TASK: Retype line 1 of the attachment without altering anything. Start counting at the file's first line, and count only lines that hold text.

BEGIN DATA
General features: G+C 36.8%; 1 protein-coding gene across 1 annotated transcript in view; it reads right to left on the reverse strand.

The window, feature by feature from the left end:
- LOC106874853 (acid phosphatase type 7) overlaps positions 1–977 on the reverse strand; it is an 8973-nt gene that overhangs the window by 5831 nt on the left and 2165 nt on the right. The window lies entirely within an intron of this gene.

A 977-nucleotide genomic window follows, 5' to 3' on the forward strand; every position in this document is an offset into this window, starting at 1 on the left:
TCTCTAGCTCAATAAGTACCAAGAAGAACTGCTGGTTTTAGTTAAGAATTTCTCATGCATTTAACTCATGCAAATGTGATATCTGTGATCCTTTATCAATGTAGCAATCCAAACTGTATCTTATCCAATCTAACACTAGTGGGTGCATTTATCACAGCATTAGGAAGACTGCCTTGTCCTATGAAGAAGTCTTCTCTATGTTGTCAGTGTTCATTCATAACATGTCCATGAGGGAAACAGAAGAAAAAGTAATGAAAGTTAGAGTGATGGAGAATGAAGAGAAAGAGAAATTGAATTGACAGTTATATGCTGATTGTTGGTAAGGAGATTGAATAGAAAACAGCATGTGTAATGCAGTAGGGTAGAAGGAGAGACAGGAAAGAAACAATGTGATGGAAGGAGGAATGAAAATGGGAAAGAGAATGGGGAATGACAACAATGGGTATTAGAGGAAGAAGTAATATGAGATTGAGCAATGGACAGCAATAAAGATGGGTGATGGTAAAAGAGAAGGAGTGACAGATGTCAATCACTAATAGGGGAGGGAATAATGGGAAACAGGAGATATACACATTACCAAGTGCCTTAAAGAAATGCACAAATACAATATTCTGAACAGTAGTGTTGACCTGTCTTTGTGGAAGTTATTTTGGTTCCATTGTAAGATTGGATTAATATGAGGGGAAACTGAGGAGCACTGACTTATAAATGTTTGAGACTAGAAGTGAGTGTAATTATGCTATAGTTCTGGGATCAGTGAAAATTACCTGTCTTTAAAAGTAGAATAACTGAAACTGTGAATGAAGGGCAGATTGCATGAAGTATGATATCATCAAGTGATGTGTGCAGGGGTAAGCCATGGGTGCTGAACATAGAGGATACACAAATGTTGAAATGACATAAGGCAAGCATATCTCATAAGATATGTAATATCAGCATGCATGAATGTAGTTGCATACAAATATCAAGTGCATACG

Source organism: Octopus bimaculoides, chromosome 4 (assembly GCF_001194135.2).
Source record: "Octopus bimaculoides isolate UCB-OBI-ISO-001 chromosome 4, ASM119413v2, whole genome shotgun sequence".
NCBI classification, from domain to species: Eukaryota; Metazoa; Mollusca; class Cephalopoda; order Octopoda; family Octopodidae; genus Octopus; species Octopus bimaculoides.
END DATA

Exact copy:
General features: G+C 36.8%; 1 protein-coding gene across 1 annotated transcript in view; it reads right to left on the reverse strand.